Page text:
Sourdough bread – fresh sourdough bread – is one of my passions in life. Nashoba Brook Bakery in West Concord, MA is my local favorite. Boudin, from San Francisco, is a close second favorite.
One of my favorite applications of sour dough bread is French Toast – thickish slices of fresh sourdough bread dipped in egg batter, fried in butter until golden brown, and drizzled with Grade A Light Amber maple syrup. So I can vary the thickness of slices for different family members, I prefer to cut my own slices from a round boulet loaf rather than to have the slices machine-cut.
The challenge with this approach is to cut the surfaces of the bread evenly so that, when the bread is frying in the butter (antique iron frying pan, by the way), the entire surface of the bread is flat on the bottom of the pan. Until recently, I used a long (14”) bread knife and I would cut the slices from top to bottom of the loaf.
The resulting bread slice surfaces would be evenly flat, but the slices were almost always shallow “V” shapes – thicker at the top than at the bottom. They cooked unevenly and didn’t look great. I’d throw many of them out.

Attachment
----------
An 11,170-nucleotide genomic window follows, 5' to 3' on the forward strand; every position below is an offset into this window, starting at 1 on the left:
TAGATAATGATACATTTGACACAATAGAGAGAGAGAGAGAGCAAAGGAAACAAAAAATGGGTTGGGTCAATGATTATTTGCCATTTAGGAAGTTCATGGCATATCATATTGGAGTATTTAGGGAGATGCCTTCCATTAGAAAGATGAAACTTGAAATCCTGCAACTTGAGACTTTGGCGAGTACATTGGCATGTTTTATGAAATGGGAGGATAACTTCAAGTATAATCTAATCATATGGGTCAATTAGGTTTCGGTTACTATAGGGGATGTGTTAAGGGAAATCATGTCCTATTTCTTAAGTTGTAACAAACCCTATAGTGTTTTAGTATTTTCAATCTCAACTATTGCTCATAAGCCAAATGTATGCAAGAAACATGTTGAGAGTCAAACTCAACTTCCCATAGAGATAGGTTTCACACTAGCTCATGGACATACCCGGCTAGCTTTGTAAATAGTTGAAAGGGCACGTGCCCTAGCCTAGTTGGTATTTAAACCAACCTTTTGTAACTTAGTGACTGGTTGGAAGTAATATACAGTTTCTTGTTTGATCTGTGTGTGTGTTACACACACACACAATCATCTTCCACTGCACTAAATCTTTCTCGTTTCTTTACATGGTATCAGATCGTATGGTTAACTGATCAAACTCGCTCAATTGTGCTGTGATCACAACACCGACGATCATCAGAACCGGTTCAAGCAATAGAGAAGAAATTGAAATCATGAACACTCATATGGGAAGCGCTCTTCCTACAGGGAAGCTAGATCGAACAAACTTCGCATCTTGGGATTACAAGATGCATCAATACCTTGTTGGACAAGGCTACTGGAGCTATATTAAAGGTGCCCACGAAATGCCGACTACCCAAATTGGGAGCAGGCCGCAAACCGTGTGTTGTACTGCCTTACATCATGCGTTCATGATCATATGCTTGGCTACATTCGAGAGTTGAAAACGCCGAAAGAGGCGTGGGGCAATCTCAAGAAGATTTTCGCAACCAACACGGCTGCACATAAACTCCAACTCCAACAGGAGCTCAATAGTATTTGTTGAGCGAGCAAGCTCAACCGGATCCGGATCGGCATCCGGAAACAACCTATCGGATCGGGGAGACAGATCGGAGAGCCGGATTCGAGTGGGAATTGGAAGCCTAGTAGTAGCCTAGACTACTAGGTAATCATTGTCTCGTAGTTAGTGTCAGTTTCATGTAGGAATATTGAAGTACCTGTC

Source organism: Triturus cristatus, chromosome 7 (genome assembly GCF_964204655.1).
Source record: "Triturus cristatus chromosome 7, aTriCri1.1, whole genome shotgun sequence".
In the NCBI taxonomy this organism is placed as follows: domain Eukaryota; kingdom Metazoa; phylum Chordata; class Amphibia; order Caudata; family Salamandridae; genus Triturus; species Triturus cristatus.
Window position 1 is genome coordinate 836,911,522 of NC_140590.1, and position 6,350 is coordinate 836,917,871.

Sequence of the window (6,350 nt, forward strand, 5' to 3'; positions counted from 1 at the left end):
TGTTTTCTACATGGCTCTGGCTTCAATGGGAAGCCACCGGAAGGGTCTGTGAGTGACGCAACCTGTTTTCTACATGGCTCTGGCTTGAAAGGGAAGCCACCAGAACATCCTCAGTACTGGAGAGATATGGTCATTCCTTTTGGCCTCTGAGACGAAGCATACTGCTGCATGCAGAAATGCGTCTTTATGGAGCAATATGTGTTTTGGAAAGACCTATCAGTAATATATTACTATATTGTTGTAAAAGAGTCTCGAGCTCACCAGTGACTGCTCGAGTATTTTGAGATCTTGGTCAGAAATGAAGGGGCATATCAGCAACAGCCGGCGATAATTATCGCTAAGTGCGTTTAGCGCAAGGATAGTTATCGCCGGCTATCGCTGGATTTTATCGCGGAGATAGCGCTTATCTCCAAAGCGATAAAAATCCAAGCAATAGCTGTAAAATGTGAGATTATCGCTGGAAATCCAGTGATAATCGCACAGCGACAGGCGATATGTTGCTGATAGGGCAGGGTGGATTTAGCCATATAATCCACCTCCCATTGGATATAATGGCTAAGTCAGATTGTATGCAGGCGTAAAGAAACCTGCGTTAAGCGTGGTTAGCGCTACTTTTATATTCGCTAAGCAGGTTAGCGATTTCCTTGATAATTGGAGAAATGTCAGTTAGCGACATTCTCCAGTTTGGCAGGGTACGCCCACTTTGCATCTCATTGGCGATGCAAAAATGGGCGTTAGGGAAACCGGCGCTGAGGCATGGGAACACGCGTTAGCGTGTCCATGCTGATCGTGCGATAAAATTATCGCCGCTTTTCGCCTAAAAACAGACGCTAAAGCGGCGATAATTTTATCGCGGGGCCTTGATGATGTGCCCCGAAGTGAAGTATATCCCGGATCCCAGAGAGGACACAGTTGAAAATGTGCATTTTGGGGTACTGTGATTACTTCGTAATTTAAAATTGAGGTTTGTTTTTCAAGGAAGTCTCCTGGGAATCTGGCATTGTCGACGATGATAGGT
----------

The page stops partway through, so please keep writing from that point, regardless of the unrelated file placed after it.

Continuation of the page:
Until I had an idea.
I learned that, if I first etched a “cutting line” on the top of the bread from edge to edge of the boulet, and then sawed up and down from the top of the bread to the bottom (rather than across the loaf) following the cutting line, I could produce even slices – even thickness, flat frying surfaces. Your results may vary. This worked for me.
The major breakthrough, obvious, perhaps, is the cutting line or guide. Etching the guide doesn’t take long (3 – 4 seconds). As long as the guide is etched evenly, I can focus on one thing… sawing up and down… to get a better result than I was getting cutting without the guide.
While I’d need a different cutting guide and tools if I were cutting a ten pound boulet (think “enterprise sale”) than if I were cutting a standard size one-pound boulet (think small business), without the guide, we tend to get uneven results and we waste some “slices.” And nobody likes to throw bread away.
Tagged with: bank consulting • bank prospecting training • bank sales training • bank training • Barlow Research • branch small business training • Buck Bierly • clarity advantage • Jack Hubbard • Monarch Innovation Awards • MZ Bierly • nick miller • prospecting • sales strategies • sales tips • sales training • small business bank training • small business banking • small business banking conference • small business banking sales training • small business sales training • St. Meyer and Hubbard • trusted advisor